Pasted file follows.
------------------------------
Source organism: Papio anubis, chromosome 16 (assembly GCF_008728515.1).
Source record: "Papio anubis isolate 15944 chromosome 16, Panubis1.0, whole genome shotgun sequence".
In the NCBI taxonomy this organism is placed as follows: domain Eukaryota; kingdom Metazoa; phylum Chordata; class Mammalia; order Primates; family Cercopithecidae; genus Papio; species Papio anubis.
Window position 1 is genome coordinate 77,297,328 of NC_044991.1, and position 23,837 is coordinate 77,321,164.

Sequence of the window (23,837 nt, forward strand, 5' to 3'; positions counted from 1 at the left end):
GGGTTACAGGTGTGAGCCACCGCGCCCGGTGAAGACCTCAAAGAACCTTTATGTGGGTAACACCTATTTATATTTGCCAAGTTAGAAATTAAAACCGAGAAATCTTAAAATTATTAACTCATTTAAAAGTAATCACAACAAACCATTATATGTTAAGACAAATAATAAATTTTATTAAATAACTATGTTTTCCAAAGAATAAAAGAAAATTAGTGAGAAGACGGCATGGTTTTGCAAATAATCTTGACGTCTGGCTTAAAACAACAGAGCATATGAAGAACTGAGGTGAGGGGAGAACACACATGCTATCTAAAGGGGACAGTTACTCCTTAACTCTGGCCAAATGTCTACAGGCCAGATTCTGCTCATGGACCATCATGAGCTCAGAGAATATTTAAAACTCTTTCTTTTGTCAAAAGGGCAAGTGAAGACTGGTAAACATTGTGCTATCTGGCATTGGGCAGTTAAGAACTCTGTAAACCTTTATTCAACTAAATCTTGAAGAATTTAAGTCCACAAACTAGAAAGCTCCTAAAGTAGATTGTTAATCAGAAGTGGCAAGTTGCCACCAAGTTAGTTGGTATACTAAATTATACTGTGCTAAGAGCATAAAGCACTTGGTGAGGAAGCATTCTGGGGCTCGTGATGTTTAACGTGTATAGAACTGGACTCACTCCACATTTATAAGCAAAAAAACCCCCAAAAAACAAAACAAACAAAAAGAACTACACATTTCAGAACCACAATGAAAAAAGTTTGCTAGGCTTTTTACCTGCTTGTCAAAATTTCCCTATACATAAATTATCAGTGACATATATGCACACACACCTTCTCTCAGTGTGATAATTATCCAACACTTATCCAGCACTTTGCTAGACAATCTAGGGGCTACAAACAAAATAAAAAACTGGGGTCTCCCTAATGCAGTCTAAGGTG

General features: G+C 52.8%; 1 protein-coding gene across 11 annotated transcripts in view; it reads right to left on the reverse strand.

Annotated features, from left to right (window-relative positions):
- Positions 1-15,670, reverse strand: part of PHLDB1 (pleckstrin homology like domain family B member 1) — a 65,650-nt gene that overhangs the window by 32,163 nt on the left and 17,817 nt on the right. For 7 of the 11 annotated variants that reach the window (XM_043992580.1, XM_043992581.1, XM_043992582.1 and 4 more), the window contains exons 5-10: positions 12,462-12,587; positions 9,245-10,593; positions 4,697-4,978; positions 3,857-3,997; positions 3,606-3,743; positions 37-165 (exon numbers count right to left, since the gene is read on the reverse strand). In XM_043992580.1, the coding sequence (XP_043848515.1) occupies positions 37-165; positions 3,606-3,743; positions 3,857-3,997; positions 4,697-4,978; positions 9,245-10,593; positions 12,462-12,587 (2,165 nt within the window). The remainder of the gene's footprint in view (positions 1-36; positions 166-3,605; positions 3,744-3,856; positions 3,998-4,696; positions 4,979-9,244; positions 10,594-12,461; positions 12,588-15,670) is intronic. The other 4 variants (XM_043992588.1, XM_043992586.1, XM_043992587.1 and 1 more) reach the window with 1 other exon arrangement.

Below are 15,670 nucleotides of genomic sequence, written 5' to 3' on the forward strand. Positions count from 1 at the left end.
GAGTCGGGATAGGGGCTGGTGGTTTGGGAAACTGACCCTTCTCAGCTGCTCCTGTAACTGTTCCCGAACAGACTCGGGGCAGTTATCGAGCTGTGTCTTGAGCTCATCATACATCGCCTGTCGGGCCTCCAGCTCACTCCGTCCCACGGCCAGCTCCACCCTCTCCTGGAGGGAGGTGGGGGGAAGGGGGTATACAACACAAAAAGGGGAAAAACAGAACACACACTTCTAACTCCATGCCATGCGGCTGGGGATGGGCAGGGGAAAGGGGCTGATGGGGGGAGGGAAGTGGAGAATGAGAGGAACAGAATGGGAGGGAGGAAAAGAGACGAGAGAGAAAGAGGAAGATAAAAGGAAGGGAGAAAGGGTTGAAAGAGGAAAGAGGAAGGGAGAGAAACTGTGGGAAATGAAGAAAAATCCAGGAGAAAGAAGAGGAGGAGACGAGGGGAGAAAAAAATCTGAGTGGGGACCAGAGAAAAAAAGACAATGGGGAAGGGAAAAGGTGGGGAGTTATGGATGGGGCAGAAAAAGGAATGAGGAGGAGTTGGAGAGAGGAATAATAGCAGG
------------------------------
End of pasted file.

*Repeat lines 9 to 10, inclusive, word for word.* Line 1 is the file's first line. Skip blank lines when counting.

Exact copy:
- Positions 1-15,670, reverse strand: part of PHLDB1 (pleckstrin homology like domain family B member 1) — a 65,650-nt gene that overhangs the window by 32,163 nt on the left and 17,817 nt on the right. For 7 of the 11 annotated variants that reach the window (XM_043992580.1, XM_043992581.1, XM_043992582.1 and 4 more), the window contains exons 5-10: positions 12,462-12,587; positions 9,245-10,593; positions 4,697-4,978; positions 3,857-3,997; positions 3,606-3,743; positions 37-165 (exon numbers count right to left, since the gene is read on the reverse strand). In XM_043992580.1, the coding sequence (XP_043848515.1) occupies positions 37-165; positions 3,606-3,743; positions 3,857-3,997; positions 4,697-4,978; positions 9,245-10,593; positions 12,462-12,587 (2,165 nt within the window). The remainder of the gene's footprint in view (positions 1-36; positions 166-3,605; positions 3,744-3,856; positions 3,998-4,696; positions 4,979-9,244; positions 10,594-12,461; positions 12,588-15,670) is intronic. The other 4 variants (XM_043992588.1, XM_043992586.1, XM_043992587.1 and 1 more) reach the window with 1 other exon arrangement.

Below are 15,670 nucleotides of genomic sequence, written 5' to 3' on the forward strand. Positions count from 1 at the left end.